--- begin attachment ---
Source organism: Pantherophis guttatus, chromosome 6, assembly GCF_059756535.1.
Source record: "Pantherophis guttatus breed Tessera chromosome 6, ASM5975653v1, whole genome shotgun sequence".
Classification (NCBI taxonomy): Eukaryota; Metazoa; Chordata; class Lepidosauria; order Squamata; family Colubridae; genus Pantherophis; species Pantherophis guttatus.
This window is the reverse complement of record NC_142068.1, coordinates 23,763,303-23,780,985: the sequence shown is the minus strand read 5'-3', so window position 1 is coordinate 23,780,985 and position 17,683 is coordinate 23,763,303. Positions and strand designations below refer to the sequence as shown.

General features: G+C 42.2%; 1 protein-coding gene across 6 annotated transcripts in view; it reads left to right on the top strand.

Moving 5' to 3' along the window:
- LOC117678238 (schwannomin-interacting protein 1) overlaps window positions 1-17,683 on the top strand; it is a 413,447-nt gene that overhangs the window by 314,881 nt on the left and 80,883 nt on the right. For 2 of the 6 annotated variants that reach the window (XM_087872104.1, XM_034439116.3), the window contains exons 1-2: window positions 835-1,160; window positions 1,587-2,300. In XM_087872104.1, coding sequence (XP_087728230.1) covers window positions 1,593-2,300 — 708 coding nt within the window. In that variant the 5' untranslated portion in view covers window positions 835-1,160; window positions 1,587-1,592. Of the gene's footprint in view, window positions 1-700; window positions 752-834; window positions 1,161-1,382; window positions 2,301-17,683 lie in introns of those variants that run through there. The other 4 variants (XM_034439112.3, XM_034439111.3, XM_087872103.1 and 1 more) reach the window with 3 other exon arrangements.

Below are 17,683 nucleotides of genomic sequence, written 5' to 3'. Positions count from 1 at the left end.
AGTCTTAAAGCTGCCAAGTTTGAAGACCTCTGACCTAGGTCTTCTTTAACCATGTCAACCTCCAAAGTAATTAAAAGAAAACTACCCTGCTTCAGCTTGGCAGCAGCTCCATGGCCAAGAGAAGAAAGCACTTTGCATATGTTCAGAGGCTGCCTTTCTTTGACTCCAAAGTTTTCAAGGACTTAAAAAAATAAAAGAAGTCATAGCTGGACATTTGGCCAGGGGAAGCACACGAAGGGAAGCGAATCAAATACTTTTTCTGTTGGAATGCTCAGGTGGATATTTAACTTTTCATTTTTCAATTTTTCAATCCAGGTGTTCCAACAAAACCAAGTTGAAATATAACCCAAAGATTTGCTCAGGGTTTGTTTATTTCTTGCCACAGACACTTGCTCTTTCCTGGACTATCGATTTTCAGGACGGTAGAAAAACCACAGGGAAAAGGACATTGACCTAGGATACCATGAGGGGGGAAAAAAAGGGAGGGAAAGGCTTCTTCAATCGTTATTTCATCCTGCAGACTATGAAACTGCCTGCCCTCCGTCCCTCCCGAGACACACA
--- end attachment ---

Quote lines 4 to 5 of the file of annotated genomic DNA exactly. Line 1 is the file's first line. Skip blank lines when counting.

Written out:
This window is the reverse complement of record NC_142068.1, coordinates 23,763,303-23,780,985: the sequence shown is the minus strand read 5'-3', so window position 1 is coordinate 23,780,985 and position 17,683 is coordinate 23,763,303. Positions and strand designations below refer to the sequence as shown.

General features: G+C 42.2%; 1 protein-coding gene across 6 annotated transcripts in view; it reads left to right on the top strand.